Seeking therapy can be intimidating and overwhelming. Acknowledging to yourself that you need help is hard, and acknowledging it to someone else can be even harder. This can be especially true in a family context. Some parents who enter into family therapy might be feeling at their wits’ end, or perhaps they are feeling like failures. There can be a lot of shame, discomfort, and anxiety in opening up about “family problems” to a stranger. In some cultural contexts that is a huge no-no, and in today’s multicultural society that can come with its own unique sets of challenges.

Whatever has led you to this place of seeking, you know that you’re ready to ask for help. Now the questions come:

  • Who do I go to for family therapy?
  • Are there different kinds of family therapists?
  • What treatment options are available to families?
  • What if I don’t like my therapist but someone else in my family does?
  • Is there a special kind of therapy just for families?
  • Is my child too young to participate in family therapy?

All of these questions and more can come up as you navigate what is right for your family. Luckily, these questions can be answered fairly simply. Any therapist who is comfortable working with families is a great place to start. In Tennessee, we have a special designation called LMFT which stands for Licensed Marital and Family Therapist. These therapists have both gone to school and chosen to specialize in the theories and techniques best suited to serve families. However, many therapists without this special license are trained and happy to work with families. Many therapist websites include specializations and preferred clients for each clinician.

Anyone looking into therapy should feel comfortable with their therapist and confident in their abilities. It does not hurt our feelings to ask us questions about our qualifications, experience, and theoretical lens. Trust me – we want what is best for you too! The first few sessions are often more of a “get to know you” for both the client and the therapist, and the hope is that all parties involved feel comfortable moving forward. If, for whatever reason, you do not feel that you and your therapist are a good match, it is perfectly acceptable to seek help elsewhere.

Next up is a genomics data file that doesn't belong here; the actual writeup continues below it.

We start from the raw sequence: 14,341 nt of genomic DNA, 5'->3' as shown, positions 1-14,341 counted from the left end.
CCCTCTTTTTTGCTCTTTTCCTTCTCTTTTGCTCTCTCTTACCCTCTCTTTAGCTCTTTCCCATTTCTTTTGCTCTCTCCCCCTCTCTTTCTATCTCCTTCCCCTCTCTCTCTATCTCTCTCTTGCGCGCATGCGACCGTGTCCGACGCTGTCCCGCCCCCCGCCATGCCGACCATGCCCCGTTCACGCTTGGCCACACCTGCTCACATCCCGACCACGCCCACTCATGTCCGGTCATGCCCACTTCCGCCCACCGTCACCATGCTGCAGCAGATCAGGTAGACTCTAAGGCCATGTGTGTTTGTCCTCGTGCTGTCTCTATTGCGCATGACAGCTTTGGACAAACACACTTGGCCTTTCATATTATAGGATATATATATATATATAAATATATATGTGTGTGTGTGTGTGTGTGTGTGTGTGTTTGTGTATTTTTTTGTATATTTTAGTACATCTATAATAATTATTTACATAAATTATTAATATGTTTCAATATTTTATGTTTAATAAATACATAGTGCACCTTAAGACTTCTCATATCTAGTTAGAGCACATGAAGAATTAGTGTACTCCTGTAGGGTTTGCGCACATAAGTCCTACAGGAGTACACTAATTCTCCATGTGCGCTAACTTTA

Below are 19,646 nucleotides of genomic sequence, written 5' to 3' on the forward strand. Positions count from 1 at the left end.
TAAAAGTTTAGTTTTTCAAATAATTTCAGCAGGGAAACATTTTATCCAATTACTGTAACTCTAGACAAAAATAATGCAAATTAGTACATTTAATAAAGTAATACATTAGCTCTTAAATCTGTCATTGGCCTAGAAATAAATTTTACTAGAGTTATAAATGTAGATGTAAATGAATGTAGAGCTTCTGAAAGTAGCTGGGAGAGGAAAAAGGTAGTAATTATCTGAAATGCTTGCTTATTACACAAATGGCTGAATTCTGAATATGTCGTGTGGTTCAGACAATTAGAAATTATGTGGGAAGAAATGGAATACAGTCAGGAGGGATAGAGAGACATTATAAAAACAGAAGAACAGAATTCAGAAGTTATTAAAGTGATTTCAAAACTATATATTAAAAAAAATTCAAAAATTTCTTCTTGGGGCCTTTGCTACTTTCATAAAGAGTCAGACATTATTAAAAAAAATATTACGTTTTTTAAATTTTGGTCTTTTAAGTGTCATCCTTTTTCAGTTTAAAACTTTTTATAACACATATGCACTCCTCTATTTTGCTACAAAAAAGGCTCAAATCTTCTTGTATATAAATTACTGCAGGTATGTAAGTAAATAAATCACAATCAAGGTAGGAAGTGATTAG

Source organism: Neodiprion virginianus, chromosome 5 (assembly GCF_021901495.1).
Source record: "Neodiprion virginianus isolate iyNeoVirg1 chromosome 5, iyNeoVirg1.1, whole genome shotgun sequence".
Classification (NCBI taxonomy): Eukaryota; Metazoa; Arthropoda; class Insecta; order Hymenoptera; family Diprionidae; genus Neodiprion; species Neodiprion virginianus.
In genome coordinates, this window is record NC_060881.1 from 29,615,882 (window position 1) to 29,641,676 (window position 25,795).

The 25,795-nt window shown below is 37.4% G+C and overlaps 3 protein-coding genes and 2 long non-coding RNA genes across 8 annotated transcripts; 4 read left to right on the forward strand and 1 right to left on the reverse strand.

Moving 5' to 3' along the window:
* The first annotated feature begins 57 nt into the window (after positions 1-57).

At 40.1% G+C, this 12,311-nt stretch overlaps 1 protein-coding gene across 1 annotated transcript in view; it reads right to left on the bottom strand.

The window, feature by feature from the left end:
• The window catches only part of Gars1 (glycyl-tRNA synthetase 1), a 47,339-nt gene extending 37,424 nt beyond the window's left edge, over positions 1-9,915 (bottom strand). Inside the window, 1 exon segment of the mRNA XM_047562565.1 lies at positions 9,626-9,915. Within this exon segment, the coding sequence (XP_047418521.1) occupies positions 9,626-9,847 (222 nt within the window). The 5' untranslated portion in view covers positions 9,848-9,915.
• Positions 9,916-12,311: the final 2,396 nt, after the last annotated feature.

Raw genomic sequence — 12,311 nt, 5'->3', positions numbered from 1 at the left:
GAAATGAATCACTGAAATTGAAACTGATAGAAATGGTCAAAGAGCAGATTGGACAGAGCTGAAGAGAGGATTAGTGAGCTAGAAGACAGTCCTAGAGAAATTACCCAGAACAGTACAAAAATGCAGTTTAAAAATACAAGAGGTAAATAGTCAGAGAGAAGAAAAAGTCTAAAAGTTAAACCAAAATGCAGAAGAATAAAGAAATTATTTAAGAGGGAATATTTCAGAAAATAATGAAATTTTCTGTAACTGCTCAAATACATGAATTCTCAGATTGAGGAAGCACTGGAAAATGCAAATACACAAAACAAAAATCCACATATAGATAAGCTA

Therapy is available and accessible for people of all ages. Play therapy for children has proven to be effective for children as young as two years old, and many therapists recognize the benefits of children seeing their families work on tough topics and relational challenges together. Additionally, therapists like to see how the entire family system functions as a whole. Despite the fears that children can “interrupt” the therapeutic work in a session, this is not necessarily the case. It is often helpful to see how the individuals in the family each affect one another.

While this article does not dive deeply into the therapeutic techniques and strategies used by therapists, I hope this serves as encouragement that every family, and every therapist, is unique. Most therapists will have a preferred theory to serve as a framework for their sessions, but nearly every therapist works with the clients to tailor a treatment that will be effective. This can be examined from session to session and updated as needed. Essentially, it’s the trust and relationship that is built in the therapy office that makes the difference. If you find yourself here looking for family therapy, several of our therapists are licensed or pursuing licensure as an LMFT, and even for those who are not, there are several who specialize in family therapy. So, what are you waiting for? Let us know how we can help you today!